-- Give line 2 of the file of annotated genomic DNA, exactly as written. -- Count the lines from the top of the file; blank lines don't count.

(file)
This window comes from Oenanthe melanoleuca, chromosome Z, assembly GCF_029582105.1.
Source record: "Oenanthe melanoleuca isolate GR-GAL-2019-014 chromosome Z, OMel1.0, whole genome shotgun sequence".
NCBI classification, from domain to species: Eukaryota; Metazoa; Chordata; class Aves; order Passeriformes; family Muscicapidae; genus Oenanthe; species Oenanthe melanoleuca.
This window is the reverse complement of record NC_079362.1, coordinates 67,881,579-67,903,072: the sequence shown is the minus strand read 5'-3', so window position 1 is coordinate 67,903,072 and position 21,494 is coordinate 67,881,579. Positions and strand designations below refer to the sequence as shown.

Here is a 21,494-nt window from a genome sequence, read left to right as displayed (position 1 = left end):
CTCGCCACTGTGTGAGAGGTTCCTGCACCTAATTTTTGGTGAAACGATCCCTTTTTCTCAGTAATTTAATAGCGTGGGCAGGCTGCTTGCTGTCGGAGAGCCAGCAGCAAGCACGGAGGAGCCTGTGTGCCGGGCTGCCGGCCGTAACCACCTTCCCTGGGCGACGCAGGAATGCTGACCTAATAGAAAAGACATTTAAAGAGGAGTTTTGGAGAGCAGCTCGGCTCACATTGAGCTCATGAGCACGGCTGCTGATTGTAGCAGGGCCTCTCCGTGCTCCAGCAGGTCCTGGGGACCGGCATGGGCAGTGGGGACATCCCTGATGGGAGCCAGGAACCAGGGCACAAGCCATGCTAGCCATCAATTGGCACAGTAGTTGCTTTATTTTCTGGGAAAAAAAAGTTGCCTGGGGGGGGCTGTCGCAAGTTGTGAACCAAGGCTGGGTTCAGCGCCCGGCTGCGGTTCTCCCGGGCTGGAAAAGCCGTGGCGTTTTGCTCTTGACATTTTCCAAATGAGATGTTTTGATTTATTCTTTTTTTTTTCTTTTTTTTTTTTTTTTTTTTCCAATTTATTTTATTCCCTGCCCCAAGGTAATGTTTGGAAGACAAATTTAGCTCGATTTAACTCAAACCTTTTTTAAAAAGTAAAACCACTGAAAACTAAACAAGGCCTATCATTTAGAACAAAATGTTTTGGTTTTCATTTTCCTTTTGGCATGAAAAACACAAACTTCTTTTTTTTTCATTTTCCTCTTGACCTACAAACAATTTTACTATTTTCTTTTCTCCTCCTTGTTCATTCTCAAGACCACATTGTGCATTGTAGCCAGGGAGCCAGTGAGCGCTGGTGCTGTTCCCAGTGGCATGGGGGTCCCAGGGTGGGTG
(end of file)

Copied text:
Source record: "Oenanthe melanoleuca isolate GR-GAL-2019-014 chromosome Z, OMel1.0, whole genome shotgun sequence".